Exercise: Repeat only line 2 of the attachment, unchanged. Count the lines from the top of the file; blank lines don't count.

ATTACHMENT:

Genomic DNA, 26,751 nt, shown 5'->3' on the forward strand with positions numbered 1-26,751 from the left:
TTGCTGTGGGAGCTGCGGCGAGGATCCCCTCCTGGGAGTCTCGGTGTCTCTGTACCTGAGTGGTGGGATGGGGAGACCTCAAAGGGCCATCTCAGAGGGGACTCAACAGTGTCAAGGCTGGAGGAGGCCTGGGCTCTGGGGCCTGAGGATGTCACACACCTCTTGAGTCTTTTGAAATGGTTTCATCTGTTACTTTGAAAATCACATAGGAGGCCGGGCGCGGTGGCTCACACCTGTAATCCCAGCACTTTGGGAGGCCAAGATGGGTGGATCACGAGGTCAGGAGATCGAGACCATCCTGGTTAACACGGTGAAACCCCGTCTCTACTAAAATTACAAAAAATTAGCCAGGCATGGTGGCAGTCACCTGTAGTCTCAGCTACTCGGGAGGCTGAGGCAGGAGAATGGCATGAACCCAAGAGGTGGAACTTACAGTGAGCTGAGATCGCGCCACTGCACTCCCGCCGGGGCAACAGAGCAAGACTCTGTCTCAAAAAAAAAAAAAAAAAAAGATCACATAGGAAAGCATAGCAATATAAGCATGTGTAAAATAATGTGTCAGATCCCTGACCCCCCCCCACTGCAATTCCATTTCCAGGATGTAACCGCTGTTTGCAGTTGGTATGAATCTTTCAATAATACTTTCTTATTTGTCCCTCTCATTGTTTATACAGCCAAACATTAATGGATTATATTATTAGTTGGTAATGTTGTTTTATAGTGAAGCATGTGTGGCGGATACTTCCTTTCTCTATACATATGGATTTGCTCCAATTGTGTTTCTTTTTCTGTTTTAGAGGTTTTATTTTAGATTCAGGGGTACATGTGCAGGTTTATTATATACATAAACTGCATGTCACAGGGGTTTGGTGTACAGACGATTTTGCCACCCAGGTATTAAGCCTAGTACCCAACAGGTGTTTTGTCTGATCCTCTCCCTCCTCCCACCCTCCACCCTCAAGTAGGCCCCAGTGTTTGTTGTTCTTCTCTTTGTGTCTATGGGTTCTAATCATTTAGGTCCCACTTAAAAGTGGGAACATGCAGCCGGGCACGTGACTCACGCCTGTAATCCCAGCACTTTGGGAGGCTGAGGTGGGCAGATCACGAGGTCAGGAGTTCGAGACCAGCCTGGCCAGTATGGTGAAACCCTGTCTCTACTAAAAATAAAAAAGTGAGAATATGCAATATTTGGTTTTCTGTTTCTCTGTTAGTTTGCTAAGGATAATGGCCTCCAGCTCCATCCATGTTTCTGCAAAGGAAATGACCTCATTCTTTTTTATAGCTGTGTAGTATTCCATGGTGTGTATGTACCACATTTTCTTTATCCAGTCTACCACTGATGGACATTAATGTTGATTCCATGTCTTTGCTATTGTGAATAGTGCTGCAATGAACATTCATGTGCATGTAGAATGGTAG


TTGCTGTGGGAGCTGCGGCGAGGATCCCCTCCTGGGAGTCTCGGTGTCTCTGTACCTGAGTGGTGGGATGGGGAGACCTCAAAGGGCCATCTCAGAGGGGACTCAACAGTGTCAAGGCTGGAGGAGGCCTGGGCTCTGGGGCCTGAGGATGTCACACACCTCTTGAGTCTTTTGAAATGGTTTCATCTGTTACTTTGAAAATCACATAGGAGGCCGGGCGCGGTGGCTCACACCTGTAATCCCAGCACTTTGGGAGGCCAAGATGGGTGGATCACGAGGTCAGGAGATCGAGACCATCCTGGTTAACACGGTGAAACCCCGTCTCTACTAAAATTACAAAAAATTAGCCAGGCATGGTGGCAGTCACCTGTAGTCTCAGCTACTCGGGAGGCTGAGGCAGGAGAATGGCATGAACCCAAGAGGTGGAACTTACAGTGAGCTGAGATCGCGCCACTGCACTCCCGCCGGGGCAACAGAGCAAGACTCTGTCTCAAAAAAAAAAAAAAAAAAAGATCACATAGGAAAGCATAGCAATATAAGCATGTGTAAAATAATGTGTCAGATCCCTGACCCCCCCCCACTGCAATTCCATTTCCAGGATGTAACCGCTGTTTGCAGTTGGTATGAATCTTTCAATAATACTTTCTTATTTGTCCCTCTCATTGTTTATACAGCCAAACATTAATGGATTATATTATTAGTTGGTAATGTTGTTTTATAGTGAAGCATGTGTGGCGGATACTTCCTTTCTCTATACATATGGATTTGCTCCAATTGTGTTTCTTTTTCTGTTTTAGAGGTTTTATTTTAGATTCAGGGGTACATGTGCAGGTTTATTATATACATAAACTGCATGTCACAGGGGTTTGGTGTACAGACGATTTTGCCACCCAGGTATTAAGCCTAGTACCCAACAGGTGTTTTGTCTGATCCTCTCCCTCCTCCCACCCTCCACCCTCAAGTAGGCCCCAGTGTTTGTTGTTCTTCTCTTTGTGTCTATGGGTTCTAATCATTTAGGTCCCACTTAAAAGTGGGAACATGCAGCCGGGCACGTGACTCACGCCTGTAATCCCAGCACTTTGGGAGGCTGAGGTGGGCAGATCACGAGGTCAGGAGTTCGAGACCAGCCTGGCCAGTATGGTGAAACCCTGTCTCTACTAAAAATAAAAAAGTGAGAATATGCAATATTTGGTTTTCTGTTTCTCTGTTAGTTTGCTAAGGATAATGGCCTCCAGCTCCATCCATGTTTCTGCAAAGGAAATGACCTCATTCTTTTTTATAGCTGTGTAGTATTCCATGGTGTGTATGTACCACATTTTCTTTATCCAGTCTACCACTGATGGACATTAATGTTGATTCCATGTCTTTGCTATTGTGAATAGTGCTGCAATGAACATTCATGTGCATGTAGAATGGTAG